TRADOC G-2: Army will augment Navy, Air Force in future conflicts

By David VergunAugust 30, 2016

Mad Scientist
The Army could use its capabilities, including its missiles, to help shape the battlefield for the Air Force and Navy, said Tom Greco, deputy chief of staff, G-2, Army Training and Doctrine Command. Greco spoke at a Mad Scientist media roundtable, Au... (Photo Credit: U.S. Army) VIEW ORIGINAL

WASHINGTON (Army News Service) -- The U.S. Army is considered the world's premier land force, but it also has the capability to play a greater role in shaping other domains like sea, air, cyber and space.

"We won't duplicate capabilities of the other services. We want to enable the other services." said Tom Greco, deputy chief of staff, G-2, with the U.S. Army Training and Doctrine Command, in his remarks at a Mad Scientist media roundtable on Tuesday, Aug. 23.

Mad Scientist is a series of annual events at which members of academia, industry and interagency partners from around the U.S. and the world gather to discuss the character of warfare through 2050.

During the media roundtable, the G-2 told his audience that he can foresee a time in the near future when Army ground-based systems will be used to create favorable conditions for the Navy and the Air Force, citing several examples.

For instance, he said, Army forces could launch missiles against enemy naval vessels or attack threats in the air. The Army could also create windows of opportunity for the Navy to move through maritime choke points.

In addition, Greco predicted, the Army could augment Air Force capabilities to help open air avenues of approach, and the Army's cyber and space capabilities could provide a layer of protection for the other services operating nearby.

The Army has already used air power during the Gulf War and the 2003 invasion of Iraq "to set the conditions for land operations," according to Greco. In the future, the Army will need to engage in the other domains to increase the effectiveness of the joint force.

Such a transformation will require a revision of the traditional Army mindset, he added.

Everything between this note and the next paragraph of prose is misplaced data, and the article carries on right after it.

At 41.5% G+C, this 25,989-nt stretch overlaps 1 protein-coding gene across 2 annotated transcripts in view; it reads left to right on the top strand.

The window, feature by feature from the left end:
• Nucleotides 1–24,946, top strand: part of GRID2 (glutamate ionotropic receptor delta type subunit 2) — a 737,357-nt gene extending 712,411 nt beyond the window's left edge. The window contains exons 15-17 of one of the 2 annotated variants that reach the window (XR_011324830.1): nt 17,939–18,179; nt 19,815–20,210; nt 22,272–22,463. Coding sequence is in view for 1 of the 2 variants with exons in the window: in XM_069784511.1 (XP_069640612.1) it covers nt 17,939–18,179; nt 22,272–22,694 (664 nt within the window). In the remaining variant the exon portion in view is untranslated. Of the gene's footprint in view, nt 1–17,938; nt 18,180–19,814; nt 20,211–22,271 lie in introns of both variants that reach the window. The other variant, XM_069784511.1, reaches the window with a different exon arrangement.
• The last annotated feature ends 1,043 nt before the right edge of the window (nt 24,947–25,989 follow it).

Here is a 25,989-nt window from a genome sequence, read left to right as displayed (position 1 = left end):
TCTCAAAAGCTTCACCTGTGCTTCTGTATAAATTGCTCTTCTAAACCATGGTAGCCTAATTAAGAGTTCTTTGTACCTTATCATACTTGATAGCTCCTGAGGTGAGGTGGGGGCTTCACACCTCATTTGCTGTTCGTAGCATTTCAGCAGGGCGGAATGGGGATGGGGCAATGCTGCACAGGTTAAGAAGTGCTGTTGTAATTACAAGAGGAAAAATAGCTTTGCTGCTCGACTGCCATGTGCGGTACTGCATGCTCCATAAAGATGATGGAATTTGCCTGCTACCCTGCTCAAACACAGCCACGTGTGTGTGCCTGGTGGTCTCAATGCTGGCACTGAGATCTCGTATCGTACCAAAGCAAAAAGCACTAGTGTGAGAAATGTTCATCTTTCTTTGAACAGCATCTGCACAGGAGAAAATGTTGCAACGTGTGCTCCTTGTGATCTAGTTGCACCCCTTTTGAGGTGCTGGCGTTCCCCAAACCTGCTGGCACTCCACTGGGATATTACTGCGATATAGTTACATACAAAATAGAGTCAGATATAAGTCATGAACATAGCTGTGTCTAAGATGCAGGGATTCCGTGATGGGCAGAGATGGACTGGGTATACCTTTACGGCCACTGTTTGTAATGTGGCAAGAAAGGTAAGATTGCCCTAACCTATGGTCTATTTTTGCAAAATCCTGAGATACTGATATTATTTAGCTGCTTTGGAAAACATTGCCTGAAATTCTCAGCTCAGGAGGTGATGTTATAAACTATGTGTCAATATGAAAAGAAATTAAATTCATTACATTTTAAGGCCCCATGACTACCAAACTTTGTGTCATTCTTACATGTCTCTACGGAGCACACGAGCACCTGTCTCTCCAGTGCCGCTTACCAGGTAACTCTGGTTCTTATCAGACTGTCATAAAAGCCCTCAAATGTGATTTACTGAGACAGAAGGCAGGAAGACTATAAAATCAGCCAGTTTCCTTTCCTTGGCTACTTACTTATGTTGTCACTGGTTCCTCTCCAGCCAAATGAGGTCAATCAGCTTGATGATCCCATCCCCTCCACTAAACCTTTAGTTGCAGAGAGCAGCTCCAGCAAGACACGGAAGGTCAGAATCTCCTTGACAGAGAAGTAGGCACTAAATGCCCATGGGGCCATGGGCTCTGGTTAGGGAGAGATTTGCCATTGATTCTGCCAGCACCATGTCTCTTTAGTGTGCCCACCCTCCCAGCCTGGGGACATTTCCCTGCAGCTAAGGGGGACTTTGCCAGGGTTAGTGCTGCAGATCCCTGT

"That gets back to the culture," he said. "We no longer can think solely 'land domain.' We've got to take a greater level of synchronization across all of the services within a joint umbrella."

The U.S. Army isn't alone in the world in its drive to perfect operations across domains, Greco explained. Russian separatists in the Ukraine have created a very robust air defense umbrella.

"They're essentially dominating the air from the ground," he said. "Because of that, it's very difficult for Ukrainians, or anyone else, to fly over that part of the Ukraine."

Russians in Syria, he added, are synchronizing ground and air operations at a level we haven't seen previously.


Another topic Greco discussed at Mad Scientist was the effects of climate change on the future operating environment. In particular, discussion focused on the Arctic region, which has been melting at an increasing rate, particularly over the last several decades.

On the plus side, if the Arctic ice cap were to retreat and open a Northwest Passage, the U.S. and other countries could benefit from greater trade opportunities, he said. But international conflict could arise from the contesting of natural resources.

"We've noticed that the Russians have beefed up their capabilities to operate in the Arctic," he said.

He concluded: "That's an interesting aspect of the future operating environment … The environment literally could change the way the military has to operate."

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